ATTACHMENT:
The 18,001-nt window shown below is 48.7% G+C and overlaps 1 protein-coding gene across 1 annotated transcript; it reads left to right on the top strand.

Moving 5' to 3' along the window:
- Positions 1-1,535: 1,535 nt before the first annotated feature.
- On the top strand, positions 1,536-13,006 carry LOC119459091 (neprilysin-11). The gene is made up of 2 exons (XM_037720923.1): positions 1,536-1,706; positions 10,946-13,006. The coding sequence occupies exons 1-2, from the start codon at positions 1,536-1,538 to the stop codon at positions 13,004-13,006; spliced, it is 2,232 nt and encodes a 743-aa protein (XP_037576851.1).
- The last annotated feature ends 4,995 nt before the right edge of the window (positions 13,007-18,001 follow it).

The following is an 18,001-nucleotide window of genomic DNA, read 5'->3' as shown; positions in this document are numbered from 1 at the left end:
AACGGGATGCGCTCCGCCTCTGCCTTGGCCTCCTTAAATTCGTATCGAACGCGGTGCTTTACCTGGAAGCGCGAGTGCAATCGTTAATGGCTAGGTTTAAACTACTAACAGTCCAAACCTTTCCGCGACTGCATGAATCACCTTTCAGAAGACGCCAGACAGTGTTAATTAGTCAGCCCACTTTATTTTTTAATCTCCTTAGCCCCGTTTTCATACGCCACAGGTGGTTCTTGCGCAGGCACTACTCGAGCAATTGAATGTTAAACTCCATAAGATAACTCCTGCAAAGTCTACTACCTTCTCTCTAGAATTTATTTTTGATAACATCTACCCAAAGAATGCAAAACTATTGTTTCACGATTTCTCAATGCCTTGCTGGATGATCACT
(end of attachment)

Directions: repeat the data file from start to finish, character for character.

The 18,001-nt window shown below is 48.7% G+C and overlaps 1 protein-coding gene across 1 annotated transcript; it reads left to right on the top strand.

Moving 5' to 3' along the window:
- Positions 1-1,535: 1,535 nt before the first annotated feature.
- On the top strand, positions 1,536-13,006 carry LOC119459091 (neprilysin-11). The gene is made up of 2 exons (XM_037720923.1): positions 1,536-1,706; positions 10,946-13,006. The coding sequence occupies exons 1-2, from the start codon at positions 1,536-1,538 to the stop codon at positions 13,004-13,006; spliced, it is 2,232 nt and encodes a 743-aa protein (XP_037576851.1).
- The last annotated feature ends 4,995 nt before the right edge of the window (positions 13,007-18,001 follow it).

The following is an 18,001-nucleotide window of genomic DNA, read 5'->3' as shown; positions in this document are numbered from 1 at the left end:
AACGGGATGCGCTCCGCCTCTGCCTTGGCCTCCTTAAATTCGTATCGAACGCGGTGCTTTACCTGGAAGCGCGAGTGCAATCGTTAATGGCTAGGTTTAAACTACTAACAGTCCAAACCTTTCCGCGACTGCATGAATCACCTTTCAGAAGACGCCAGACAGTGTTAATTAGTCAGCCCACTTTATTTTTTAATCTCCTTAGCCCCGTTTTCATACGCCACAGGTGGTTCTTGCGCAGGCACTACTCGAGCAATTGAATGTTAAACTCCATAAGATAACTCCTGCAAAGTCTACTACCTTCTCTCTAGAATTTATTTTTGATAACATCTACCCAAAGAATGCAAAACTATTGTTTCACGATTTCTCAATGCCTTGCTGGATGATCACT